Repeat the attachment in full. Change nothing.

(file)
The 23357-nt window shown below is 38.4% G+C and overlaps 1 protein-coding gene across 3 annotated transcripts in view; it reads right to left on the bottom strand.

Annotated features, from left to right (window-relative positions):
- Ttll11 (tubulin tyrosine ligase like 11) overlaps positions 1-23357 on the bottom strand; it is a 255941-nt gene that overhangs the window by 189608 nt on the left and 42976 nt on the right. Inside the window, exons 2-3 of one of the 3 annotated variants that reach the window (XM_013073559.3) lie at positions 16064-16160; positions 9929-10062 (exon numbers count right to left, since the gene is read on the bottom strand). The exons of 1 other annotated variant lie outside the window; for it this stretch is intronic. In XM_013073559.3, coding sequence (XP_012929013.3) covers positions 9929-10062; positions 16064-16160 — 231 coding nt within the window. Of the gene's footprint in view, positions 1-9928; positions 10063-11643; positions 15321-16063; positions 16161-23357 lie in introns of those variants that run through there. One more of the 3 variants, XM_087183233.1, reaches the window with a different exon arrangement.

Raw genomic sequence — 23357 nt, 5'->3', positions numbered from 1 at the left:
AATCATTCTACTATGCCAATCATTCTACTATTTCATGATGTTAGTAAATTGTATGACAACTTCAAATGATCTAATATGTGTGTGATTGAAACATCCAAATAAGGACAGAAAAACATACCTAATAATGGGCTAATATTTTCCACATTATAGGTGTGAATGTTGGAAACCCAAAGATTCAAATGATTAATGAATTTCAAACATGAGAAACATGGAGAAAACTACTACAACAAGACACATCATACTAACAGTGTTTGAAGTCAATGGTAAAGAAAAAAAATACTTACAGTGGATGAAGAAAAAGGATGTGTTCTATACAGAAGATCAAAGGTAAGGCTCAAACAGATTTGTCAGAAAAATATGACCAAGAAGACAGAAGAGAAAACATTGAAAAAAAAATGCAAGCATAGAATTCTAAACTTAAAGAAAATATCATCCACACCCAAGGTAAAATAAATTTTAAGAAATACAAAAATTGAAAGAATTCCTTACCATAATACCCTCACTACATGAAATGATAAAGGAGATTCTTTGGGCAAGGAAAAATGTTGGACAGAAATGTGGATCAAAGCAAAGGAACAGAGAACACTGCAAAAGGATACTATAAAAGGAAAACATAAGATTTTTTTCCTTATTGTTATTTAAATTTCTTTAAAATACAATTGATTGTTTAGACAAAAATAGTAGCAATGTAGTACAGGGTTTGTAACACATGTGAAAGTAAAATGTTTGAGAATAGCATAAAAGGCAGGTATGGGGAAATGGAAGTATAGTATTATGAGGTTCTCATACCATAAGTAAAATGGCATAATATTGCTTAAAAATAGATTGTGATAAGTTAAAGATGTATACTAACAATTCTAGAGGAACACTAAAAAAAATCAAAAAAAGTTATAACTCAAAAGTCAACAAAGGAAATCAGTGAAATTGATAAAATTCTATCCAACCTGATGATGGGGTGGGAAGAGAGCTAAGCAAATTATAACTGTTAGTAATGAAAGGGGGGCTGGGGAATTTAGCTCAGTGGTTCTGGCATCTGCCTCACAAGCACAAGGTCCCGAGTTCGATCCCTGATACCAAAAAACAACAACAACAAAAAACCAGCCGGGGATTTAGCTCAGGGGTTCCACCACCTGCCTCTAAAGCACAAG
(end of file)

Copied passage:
The 23357-nt window shown below is 38.4% G+C and overlaps 1 protein-coding gene across 3 annotated transcripts in view; it reads right to left on the bottom strand.

Annotated features, from left to right (window-relative positions):
- Ttll11 (tubulin tyrosine ligase like 11) overlaps positions 1-23357 on the bottom strand; it is a 255941-nt gene that overhangs the window by 189608 nt on the left and 42976 nt on the right. Inside the window, exons 2-3 of one of the 3 annotated variants that reach the window (XM_013073559.3) lie at positions 16064-16160; positions 9929-10062 (exon numbers count right to left, since the gene is read on the bottom strand). The exons of 1 other annotated variant lie outside the window; for it this stretch is intronic. In XM_013073559.3, coding sequence (XP_012929013.3) covers positions 9929-10062; positions 16064-16160 — 231 coding nt within the window. Of the gene's footprint in view, positions 1-9928; positions 10063-11643; positions 15321-16063; positions 16161-23357 lie in introns of those variants that run through there. One more of the 3 variants, XM_087183233.1, reaches the window with a different exon arrangement.

Raw genomic sequence — 23357 nt, 5'->3', positions numbered from 1 at the left:
AATCATTCTACTATGCCAATCATTCTACTATTTCATGATGTTAGTAAATTGTATGACAACTTCAAATGATCTAATATGTGTGTGATTGAAACATCCAAATAAGGACAGAAAAACATACCTAATAATGGGCTAATATTTTCCACATTATAGGTGTGAATGTTGGAAACCCAAAGATTCAAATGATTAATGAATTTCAAACATGAGAAACATGGAGAAAACTACTACAACAAGACACATCATACTAACAGTGTTTGAAGTCAATGGTAAAGAAAAAAAATACTTACAGTGGATGAAGAAAAAGGATGTGTTCTATACAGAAGATCAAAGGTAAGGCTCAAACAGATTTGTCAGAAAAATATGACCAAGAAGACAGAAGAGAAAACATTGAAAAAAAAATGCAAGCATAGAATTCTAAACTTAAAGAAAATATCATCCACACCCAAGGTAAAATAAATTTTAAGAAATACAAAAATTGAAAGAATTCCTTACCATAATACCCTCACTACATGAAATGATAAAGGAGATTCTTTGGGCAAGGAAAAATGTTGGACAGAAATGTGGATCAAAGCAAAGGAACAGAGAACACTGCAAAAGGATACTATAAAAGGAAAACATAAGATTTTTTTCCTTATTGTTATTTAAATTTCTTTAAAATACAATTGATTGTTTAGACAAAAATAGTAGCAATGTAGTACAGGGTTTGTAACACATGTGAAAGTAAAATGTTTGAGAATAGCATAAAAGGCAGGTATGGGGAAATGGAAGTATAGTATTATGAGGTTCTCATACCATAAGTAAAATGGCATAATATTGCTTAAAAATAGATTGTGATAAGTTAAAGATGTATACTAACAATTCTAGAGGAACACTAAAAAAAATCAAAAAAAGTTATAACTCAAAAGTCAACAAAGGAAATCAGTGAAATTGATAAAATTCTATCCAACCTGATGATGGGGTGGGAAGAGAGCTAAGCAAATTATAACTGTTAGTAATGAAAGGGGGGCTGGGGAATTTAGCTCAGTGGTTCTGGCATCTGCCTCACAAGCACAAGGTCCCGAGTTCGATCCCTGATACCAAAAAACAACAACAACAAAAAACCAGCCGGGGATTTAGCTCAGGGGTTCCACCACCTGCCTCTAAAGCACAAG